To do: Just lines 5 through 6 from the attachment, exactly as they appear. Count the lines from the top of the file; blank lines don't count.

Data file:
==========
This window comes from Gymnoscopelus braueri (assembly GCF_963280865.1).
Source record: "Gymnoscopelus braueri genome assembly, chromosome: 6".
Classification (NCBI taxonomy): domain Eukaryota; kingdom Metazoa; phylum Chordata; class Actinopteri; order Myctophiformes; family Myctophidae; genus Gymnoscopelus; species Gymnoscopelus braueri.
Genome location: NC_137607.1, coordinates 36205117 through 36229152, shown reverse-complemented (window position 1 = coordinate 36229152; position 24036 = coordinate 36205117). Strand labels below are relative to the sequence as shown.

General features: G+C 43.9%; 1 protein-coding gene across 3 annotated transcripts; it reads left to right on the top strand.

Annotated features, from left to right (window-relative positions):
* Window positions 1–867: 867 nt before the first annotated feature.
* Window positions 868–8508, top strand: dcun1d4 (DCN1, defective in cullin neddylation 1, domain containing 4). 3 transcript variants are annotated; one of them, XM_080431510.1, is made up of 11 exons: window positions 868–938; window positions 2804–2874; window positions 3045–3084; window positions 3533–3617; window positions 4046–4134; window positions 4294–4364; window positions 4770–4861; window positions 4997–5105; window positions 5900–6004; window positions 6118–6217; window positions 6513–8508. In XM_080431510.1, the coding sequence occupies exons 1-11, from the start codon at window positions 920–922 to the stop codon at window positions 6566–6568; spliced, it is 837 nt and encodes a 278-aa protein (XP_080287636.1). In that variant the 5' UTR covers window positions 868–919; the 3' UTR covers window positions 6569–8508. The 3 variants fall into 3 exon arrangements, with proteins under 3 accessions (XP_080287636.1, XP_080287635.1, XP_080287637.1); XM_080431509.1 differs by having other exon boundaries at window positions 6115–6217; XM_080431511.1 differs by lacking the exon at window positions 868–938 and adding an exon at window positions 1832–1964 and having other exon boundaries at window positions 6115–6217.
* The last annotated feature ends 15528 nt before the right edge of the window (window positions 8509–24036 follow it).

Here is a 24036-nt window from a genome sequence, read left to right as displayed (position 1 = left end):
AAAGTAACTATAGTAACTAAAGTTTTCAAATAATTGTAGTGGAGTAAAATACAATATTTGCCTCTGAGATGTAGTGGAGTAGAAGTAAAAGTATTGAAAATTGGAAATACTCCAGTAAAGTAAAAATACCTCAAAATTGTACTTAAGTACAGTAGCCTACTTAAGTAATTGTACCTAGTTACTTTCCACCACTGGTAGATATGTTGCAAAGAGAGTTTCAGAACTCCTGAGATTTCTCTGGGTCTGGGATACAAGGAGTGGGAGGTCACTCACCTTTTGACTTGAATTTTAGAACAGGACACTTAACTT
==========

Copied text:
General features: G+C 43.9%; 1 protein-coding gene across 3 annotated transcripts; it reads left to right on the top strand.

Annotated features, from left to right (window-relative positions):